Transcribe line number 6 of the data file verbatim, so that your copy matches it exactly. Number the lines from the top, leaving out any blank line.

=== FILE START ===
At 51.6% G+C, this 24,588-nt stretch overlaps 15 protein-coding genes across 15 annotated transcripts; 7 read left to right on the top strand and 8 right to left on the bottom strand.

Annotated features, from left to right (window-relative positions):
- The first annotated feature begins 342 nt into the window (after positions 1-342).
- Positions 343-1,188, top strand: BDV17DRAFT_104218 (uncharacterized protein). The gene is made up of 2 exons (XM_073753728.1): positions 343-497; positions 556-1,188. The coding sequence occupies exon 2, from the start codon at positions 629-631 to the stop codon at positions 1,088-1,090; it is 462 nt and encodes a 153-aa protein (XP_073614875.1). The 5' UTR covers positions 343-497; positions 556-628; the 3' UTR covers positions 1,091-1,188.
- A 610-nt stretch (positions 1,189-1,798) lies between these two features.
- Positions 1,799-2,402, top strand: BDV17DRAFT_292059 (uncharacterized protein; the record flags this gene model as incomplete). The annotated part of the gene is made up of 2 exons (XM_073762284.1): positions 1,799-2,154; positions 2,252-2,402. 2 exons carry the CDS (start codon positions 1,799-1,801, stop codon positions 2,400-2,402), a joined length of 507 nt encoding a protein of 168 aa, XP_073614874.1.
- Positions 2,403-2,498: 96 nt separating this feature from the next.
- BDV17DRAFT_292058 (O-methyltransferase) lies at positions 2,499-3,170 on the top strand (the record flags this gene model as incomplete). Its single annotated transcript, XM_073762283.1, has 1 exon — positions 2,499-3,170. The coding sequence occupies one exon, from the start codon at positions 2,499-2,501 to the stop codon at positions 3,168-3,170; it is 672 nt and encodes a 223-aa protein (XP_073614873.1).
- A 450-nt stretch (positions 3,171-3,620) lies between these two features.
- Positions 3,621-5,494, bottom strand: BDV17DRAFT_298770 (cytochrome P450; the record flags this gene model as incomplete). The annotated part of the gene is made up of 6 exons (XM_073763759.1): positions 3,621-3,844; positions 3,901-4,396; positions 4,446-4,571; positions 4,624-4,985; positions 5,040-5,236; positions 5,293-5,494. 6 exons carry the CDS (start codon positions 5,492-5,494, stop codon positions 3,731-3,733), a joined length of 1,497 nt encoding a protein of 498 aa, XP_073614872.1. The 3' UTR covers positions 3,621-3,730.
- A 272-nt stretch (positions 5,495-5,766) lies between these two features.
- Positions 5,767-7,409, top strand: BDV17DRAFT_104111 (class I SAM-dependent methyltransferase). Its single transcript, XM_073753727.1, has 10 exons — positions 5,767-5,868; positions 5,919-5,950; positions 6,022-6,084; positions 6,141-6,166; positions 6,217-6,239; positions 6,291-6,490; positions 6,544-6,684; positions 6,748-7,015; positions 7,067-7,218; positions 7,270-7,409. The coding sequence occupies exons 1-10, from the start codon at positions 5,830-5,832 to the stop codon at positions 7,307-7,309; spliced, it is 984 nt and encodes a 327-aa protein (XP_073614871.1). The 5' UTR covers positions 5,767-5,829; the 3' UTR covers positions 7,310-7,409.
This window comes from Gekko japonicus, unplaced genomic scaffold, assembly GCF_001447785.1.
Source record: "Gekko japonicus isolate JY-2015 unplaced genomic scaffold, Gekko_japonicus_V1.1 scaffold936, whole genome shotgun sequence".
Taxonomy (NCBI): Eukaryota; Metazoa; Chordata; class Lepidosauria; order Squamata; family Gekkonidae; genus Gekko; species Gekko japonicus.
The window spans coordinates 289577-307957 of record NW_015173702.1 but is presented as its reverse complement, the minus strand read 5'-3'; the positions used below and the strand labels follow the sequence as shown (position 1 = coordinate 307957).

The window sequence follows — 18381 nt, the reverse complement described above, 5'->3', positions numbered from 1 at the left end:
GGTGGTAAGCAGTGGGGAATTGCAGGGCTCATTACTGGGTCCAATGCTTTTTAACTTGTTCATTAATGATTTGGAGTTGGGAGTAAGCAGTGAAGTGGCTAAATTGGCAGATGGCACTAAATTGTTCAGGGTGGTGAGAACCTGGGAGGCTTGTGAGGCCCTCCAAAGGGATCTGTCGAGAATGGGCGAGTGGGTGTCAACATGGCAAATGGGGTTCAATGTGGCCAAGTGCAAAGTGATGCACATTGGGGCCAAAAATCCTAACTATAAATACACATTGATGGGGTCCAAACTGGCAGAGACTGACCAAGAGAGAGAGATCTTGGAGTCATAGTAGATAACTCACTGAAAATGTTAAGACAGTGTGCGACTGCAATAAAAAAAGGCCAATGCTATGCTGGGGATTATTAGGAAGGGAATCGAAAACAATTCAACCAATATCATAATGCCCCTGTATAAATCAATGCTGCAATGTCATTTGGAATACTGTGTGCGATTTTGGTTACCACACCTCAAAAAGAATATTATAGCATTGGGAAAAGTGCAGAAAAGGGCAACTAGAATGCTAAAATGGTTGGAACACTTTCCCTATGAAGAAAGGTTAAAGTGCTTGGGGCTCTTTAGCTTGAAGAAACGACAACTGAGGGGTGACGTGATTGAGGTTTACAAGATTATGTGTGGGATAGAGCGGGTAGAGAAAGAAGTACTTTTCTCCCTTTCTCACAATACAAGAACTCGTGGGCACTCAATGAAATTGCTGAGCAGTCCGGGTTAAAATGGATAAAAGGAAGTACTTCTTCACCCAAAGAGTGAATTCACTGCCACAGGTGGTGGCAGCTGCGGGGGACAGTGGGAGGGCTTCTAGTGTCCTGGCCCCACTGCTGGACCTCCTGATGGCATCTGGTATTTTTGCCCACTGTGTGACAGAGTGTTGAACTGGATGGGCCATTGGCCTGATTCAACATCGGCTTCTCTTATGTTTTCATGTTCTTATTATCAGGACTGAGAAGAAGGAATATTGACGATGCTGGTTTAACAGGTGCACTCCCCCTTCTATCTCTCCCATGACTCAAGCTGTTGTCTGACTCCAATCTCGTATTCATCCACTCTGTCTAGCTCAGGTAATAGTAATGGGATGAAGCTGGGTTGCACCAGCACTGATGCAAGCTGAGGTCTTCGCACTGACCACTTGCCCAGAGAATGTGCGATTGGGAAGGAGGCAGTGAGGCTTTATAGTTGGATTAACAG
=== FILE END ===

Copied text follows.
- Positions 1,799-2,402, top strand: BDV17DRAFT_292059 (uncharacterized protein; the record flags this gene model as incomplete). The annotated part of the gene is made up of 2 exons (XM_073762284.1): positions 1,799-2,154; positions 2,252-2,402. 2 exons carry the CDS (start codon positions 1,799-1,801, stop codon positions 2,400-2,402), a joined length of 507 nt encoding a protein of 168 aa, XP_073614874.1.